Nostalgia by Alison Bailey

During WWII our area became a haven for evacuees from London.

These included a group of Hampstead émigrés with two women artists, Marie-Louise von Motesiczky and Mary Durasová (anglicised to Duras).

Both women were born in Vienna but had Czech nationality which made it much easier for them to enter Britain as refugees.

Mary Duras, the older by 10 years, was an established sculptor in Prague, before fleeing the Nazis with very little money.

She exhibited her work throughout Europe and was awarded a gold medal at the International Exhibition in Paris in 1937.

Marie-Louise, from a wealthy Jewish family, was just at the start of her artistic career when she decided to leave Vienna the day the Anschluss (the annexation of Austria by Nazi Germany) was declared on March 13 1938. She held her first solo exhibition in Amsterdam in 1939.

Both women left behind loved ones. Mary’s Jewish husband, Arnold Schὕck, survived Auschwitz but never fully recovered, and Marie-Louise’s brother, Karl, died there in 1943.

After becoming firm friends in Hampstead, Marie-Louise may have followed Mary Duras out to Amersham in 1941.

Mary chose her country escape by spreading a map out and allowing her finger to fall on it at random.

Her haphazard selection was Amersham, but she could not find accommodation in the overcrowded town and rented a cottage at Small Dean Farm in Wendover Dean.

After establishing a sculpture studio in the kitchen her work included busts of Winston Churchill, Jan Masaryk, Foreign Minister of the Czech Government-in-Exile in Wingrave, and Marie-Louise.

More successful in finding lodgings, Marie-Louise, her mother, Henriette and her nanny Marie Hauptmann, initially lodged with the eccentric Gordon Milburn and his wife, Mary in their house called Durris in Stubbs Wood.

Later they bought Cornerways in Chestnut Lane.

They spoke very little English, had strong Viennese accents and must have been regarded with great suspicion by local residents.

They were independently wealthy which made their exile easier, but they also used their money and connections to support émigré friends who were not so lucky.

Cornerways soon became a home with their pet dogs and Marie’s Viennese cooking.

The house was filled with family heirlooms, old Viennese furniture and the von Motesiczky art collection which Karl successfully shipped out to them.

Marie-Louise’s studio in the comfortable sitting room became a meeting place for other émigrés, intellectuals, poets, artists, and writers.

Elias Canetti, the German-language writer of Auto-da-Fé, who later won the Noble Prize for Literature, followed Marie-Louise out to Buckinghamshire. His extensive library filled all the bookshelves in Cornerways. With his wife Veza, he lodged with Father Milburn who he harshly satirised in his memoir Party in the Blitz.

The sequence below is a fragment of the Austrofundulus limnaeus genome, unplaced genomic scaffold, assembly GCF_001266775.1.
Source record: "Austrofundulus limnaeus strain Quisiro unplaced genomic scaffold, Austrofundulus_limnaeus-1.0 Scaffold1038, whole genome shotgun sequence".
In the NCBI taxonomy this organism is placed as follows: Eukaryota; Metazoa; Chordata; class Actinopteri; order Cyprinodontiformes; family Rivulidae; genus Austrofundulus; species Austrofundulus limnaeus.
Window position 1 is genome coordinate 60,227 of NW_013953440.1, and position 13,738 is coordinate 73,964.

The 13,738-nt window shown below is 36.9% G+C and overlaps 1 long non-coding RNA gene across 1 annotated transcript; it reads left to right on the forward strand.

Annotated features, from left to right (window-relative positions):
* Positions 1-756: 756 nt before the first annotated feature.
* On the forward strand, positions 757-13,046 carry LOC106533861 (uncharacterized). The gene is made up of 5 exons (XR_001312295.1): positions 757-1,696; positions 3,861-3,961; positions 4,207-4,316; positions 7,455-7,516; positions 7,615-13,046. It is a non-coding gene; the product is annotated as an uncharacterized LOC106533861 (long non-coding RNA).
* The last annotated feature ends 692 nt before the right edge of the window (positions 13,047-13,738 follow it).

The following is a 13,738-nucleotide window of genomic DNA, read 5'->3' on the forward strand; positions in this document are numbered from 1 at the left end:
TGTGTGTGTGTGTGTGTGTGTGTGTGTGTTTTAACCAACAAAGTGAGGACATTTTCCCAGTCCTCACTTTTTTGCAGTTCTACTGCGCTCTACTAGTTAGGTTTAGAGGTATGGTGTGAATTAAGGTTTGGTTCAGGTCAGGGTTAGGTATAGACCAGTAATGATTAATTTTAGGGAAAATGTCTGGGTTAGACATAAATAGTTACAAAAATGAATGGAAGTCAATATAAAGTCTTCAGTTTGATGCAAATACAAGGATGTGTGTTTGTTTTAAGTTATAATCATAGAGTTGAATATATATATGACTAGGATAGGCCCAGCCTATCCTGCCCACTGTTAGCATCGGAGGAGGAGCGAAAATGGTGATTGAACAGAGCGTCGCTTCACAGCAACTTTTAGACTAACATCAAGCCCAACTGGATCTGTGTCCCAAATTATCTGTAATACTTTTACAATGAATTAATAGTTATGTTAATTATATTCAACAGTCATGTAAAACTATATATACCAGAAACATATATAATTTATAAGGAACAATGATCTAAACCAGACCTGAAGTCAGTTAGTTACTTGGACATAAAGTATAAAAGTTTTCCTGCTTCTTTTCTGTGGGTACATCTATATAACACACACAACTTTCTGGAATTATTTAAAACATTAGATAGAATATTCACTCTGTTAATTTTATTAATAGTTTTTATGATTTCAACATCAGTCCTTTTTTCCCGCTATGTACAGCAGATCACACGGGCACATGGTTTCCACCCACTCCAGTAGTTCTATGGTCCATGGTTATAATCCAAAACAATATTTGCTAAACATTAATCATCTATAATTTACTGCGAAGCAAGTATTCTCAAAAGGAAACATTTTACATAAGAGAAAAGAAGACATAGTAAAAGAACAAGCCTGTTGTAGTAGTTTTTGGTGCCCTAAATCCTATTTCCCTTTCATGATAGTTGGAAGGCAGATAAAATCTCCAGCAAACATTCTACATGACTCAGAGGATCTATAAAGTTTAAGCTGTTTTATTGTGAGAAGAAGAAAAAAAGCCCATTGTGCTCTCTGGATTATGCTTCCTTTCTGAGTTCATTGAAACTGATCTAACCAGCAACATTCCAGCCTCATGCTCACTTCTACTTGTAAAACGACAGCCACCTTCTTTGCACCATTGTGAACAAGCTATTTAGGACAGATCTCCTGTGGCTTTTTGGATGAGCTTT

Marie-Louise’s 1958 portrait of Father Milburn, now in the Belvedere Museum in Vienna, is a much kinder portrayal of the elderly priest. Other visitors included the Czech poet and anthropologist, Franz Baermann Steiner and the expressionist Austrian artist Oskar Kokoschka who was a major influence on Marie-Louise’s work.

Frederick Kankam Boadu, a student and anti-colonial activist from The Gold Coast (now Ghana), also visited Marie-Louise in Amersham.

In 1942 both women artists took part in the Allied Artists Exhibition which toured Britain.

In 1944 the Czechoslovak Institute held an “Exhibition of Painting and Sculpture by Marie-Louise Motesiczky and Mary Duras” with both artists’ work reflecting their experience of exile and isolation. Oskar Kokoschka made an unsuccessful attempt to get The Tate Gallery to purchase some of Marie-Louise’s pictures at this time.

Today the Tate owns seven of her paintings and has named a gallery the Marie-Louise Archive Gallery in her honour.

An exhibition to celebrate her life and work is being held at the gallery in Tate Britain until March 22nd.

Three paintings have been given by the Marie-Louise von Motesiczky Charitable Trust to the Amersham Museum where they are on permanent display.

Books on Marie-Louise von Motesiczky and Neil Rees’ The Czech Connection are available to buy at Amersham Museum.

Amersham Museum is commemorating 75 years since VE Day with an exhibition beginning on April 29 and a garden party on May 8. Please share your family stories or any photos with us.